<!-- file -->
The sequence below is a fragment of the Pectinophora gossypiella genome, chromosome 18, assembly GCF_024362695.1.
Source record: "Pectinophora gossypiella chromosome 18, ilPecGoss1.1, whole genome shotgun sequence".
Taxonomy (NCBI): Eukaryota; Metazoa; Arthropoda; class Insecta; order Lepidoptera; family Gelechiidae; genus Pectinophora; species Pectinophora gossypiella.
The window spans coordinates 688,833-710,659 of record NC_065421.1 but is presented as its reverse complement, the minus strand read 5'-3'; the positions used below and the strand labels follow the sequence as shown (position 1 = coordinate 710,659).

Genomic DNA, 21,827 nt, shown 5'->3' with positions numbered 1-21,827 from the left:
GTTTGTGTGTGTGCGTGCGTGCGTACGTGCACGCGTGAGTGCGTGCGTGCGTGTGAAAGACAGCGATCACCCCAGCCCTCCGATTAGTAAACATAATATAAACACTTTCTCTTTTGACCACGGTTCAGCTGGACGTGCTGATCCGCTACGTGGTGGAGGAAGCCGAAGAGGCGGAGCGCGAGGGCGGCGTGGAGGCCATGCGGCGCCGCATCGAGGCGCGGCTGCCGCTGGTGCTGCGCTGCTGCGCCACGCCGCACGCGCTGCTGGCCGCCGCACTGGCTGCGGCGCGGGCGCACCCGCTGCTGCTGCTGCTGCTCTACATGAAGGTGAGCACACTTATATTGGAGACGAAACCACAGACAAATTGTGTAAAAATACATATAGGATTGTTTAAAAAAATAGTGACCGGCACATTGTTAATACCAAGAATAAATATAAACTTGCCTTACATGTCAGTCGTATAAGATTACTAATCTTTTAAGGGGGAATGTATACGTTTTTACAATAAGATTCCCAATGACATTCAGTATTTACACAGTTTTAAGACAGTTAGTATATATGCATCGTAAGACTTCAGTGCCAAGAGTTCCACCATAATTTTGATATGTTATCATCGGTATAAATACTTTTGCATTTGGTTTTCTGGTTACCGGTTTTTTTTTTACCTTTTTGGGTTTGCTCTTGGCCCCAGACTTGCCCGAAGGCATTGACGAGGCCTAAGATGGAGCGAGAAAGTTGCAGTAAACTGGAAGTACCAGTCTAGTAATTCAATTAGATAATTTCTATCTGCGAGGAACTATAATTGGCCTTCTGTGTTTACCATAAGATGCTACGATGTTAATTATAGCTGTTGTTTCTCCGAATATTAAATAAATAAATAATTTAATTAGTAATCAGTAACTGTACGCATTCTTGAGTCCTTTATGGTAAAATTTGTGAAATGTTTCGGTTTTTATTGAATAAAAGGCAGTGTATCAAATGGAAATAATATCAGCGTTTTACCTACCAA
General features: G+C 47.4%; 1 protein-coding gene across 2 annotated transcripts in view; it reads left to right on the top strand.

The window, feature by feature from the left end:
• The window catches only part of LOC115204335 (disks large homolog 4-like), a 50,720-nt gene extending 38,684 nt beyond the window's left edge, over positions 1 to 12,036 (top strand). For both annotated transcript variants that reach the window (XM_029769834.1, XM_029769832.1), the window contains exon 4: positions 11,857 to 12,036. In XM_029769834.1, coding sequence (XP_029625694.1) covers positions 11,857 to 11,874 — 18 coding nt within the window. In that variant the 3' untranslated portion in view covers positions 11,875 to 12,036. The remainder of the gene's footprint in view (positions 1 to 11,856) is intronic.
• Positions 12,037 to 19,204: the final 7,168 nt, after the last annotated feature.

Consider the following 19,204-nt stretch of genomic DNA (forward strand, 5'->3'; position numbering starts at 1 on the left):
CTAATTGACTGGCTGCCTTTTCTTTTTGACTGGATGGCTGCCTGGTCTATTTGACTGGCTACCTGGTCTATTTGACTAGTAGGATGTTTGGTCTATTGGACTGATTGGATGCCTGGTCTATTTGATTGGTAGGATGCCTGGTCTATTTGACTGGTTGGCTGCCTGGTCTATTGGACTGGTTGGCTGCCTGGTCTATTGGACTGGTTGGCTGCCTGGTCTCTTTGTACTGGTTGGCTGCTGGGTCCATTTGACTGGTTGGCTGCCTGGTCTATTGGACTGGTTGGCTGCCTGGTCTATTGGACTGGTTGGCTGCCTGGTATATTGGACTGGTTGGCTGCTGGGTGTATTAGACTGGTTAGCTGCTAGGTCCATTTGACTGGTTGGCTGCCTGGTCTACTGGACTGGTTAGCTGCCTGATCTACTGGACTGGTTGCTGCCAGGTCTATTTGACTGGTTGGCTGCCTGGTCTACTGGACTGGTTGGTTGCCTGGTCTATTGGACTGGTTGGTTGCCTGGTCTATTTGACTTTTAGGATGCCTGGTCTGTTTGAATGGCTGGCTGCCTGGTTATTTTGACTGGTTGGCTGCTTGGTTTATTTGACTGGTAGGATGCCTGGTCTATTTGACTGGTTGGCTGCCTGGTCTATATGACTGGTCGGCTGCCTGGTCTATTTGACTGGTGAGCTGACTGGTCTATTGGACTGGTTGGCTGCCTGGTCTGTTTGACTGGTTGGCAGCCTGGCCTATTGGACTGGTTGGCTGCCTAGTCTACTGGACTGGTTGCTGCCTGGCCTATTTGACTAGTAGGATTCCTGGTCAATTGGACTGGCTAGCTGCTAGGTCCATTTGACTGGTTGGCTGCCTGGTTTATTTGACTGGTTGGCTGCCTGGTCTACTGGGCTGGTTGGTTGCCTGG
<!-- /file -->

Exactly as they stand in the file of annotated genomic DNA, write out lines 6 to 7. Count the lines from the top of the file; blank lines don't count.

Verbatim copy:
GTTTGTGTGTGTGCGTGCGTGCGTACGTGCACGCGTGAGTGCGTGCGTGCGTGTGAAAGACAGCGATCACCCCAGCCCTCCGATTAGTAAACATAATATAAACACTTTCTCTTTTGACCACGGTTCAGCTGGACGTGCTGATCCGCTACGTGGTGGAGGAAGCCGAAGAGGCGGAGCGCGAGGGCGGCGTGGAGGCCATGCGGCGCCGCATCGAGGCGCGGCTGCCGCTGGTGCTGCGCTGCTGCGCCACGCCGCACGCGCTGCTGGCCGCCGCACTGGCTGCGGCGCGGGCGCACCCGCTGCTGCTGCTGCTGCTCTACATGAAGGTGAGCACACTTATATTGGAGACGAAACCACAGACAAATTGTGTAAAAATACATATAGGATTGTTTAAAAAAATAGTGACCGGCACATTGTTAATACCAAGAATAAATATAAACTTGCCTTACATGTCAGTCGTATAAGATTACTAATCTTTTAAGGGGGAATGTATACGTTTTTACAATAAGATTCCCAATGACATTCAGTATTTACACAGTTTTAAGACAGTTAGTATATATGCATCGTAAGACTTCAGTGCCAAGAGTTCCACCATAATTTTGATATGTTATCATCGGTATAAATACTTTTGCATTTGGTTTTCTGGTTACCGGTTTTTTTTTTACCTTTTTGGGTTTGCTCTTGGCCCCAGACTTGCCCGAAGGCATTGACGAGGCCTAAGATGGAGCGAGAAAGTTGCAGTAAACTGGAAGTACCAGTCTAGTAATTCAATTAGATAATTTCTATCTGCGAGGAACTATAATTGGCCTTCTGTGTTTACCATAAGATGCTACGATGTTAATTATAGCTGTTGTTTCTCCGAATATTAAATAAATAAATAATTTAATTAGTAATCAGTAACTGTACGCATTCTTGAGTCCTTTATGGTAAAATTTGTGAAATGTTTCGGTTTTTATTGAATAAAAGGCAGTGTATCAAATGGAAATAATATCAGCGTTTTACCTACCAA
General features: G+C 47.4%; 1 protein-coding gene across 2 annotated transcripts in view; it reads left to right on the top strand.